by Phil Kalin

As the CEO of a workers’ comp insurance company, I’m all about risk management. But making the decision not to reopen our building for the rest of the year was one of the hardest I’ve ever confronted. And determining how to handle our field operations, especially our safety consultants, was harder still.

We closed our building in mid-March. Frankly, it wasn’t too difficult a decision, as our employees were accustomed to and equipped for telecommuting. We assumed it would be temporary. In May, we started to develop plans for bringing back our employees gradually. We drew up plans for reconfiguring our office space, drafted parameters for meetings (X people in a conference room with others Zooming in even if they were in the building), mulled over who really needed to be on-site, and of course developed protocols for screening everyone who came in the building. We calculated maximum capacity based on social distancing guidelines, and estimated we might have 30% of our 650 employees in the building at once.

Then we started sharing our carefully calculated plans with our leaders, and the response was almost universal: Huh? They said it was too complicated. They pointed out that, despite the personal struggles and collaborative challenges, our teams are working exceptionally well remotely and delivering results every bit as good as those when they’re side by side in the office. And they reminded us that, between our colleagues with compromised immune systems and those who can’t leave their homes because of childcare challenges, it’s a disservice to add one more variable to their already complex lives.

So we said: You’re right. We don’t need to come back to the office right now, so we won’t. It’s hard for all of us who miss seeing our colleagues and friends. But it’s more respectful of them, and a better risk management strategy, to stay the course until there are more robust public health measures – testing, contact tracing, vaccines – in place. We gave our employees the gift of certainty: we’ll all keep working remotely until the end of the year. That allows them to plan. And the response has been overwhelmingly positive, with people saying they appreciate working for a company that does the right thing, even if it’s not the easy thing.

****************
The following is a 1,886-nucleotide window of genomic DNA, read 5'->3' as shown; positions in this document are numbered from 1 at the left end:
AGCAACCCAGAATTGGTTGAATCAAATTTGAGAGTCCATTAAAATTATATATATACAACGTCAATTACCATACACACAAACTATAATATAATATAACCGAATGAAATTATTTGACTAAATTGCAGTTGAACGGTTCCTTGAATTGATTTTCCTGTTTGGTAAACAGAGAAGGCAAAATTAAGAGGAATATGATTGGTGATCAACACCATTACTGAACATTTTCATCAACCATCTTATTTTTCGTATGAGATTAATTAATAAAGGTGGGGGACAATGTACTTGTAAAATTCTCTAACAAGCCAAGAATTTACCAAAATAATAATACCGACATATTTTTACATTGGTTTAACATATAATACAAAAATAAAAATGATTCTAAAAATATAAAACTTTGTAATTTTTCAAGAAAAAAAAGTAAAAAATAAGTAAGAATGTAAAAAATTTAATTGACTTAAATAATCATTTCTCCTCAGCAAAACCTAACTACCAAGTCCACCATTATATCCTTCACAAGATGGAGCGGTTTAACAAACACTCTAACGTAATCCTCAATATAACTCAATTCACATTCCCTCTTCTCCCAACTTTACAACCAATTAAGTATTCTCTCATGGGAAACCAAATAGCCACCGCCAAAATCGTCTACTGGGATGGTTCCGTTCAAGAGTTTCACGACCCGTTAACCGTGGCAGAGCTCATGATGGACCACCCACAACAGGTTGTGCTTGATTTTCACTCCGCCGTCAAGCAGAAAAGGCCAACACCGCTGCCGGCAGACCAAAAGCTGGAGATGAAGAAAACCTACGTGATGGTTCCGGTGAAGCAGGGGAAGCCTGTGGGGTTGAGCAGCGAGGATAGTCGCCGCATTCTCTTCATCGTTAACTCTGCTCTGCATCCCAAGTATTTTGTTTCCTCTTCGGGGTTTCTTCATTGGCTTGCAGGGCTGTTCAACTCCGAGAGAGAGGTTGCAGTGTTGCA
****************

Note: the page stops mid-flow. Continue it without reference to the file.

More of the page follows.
That was only part of the puzzle, though. While most of our employees work at a desk, there are times when team members have to meet in person with stakeholders. And most importantly, our safety consultants – the heroes of workers’ comp – must go to the construction site, the packing plant, the grocery store, the hospital or any other essential business to provide the expert advice and interventions that will keep employees safe, whether from COVID or a physical hazard at the jobsite. We cannot risk our employees’ own health and safety, even as they are helping to ensure the health and safety of those who work for our policyholders.

Accordingly, we developed a set of detailed guidelines to help determine when it is imperative to make an in-person visit: if the meeting/event is associated with a critical business objective; if it’s time-sensitive; if a virtual meeting is unsuitable/infeasible. Managers should approve an off-site meeting or event as “essential” only if it convincingly meets all these criteria; if even one criterion is not met, it should not be authorized. Employees must maintain detailed documentation supporting the criteria, and we’ll make sure they have proper PPE.

By providing our employees certainty and specifics, we’re helping them – and our company – navigate this new world of work.

Phil Kalin

Phil Kalin joined Pinnacol Assurance as CEO in 2013. He has served as the chief executive of both public and privately-backed companies, including large hospital systems, as well as organizations focused on health care data, technology and education.

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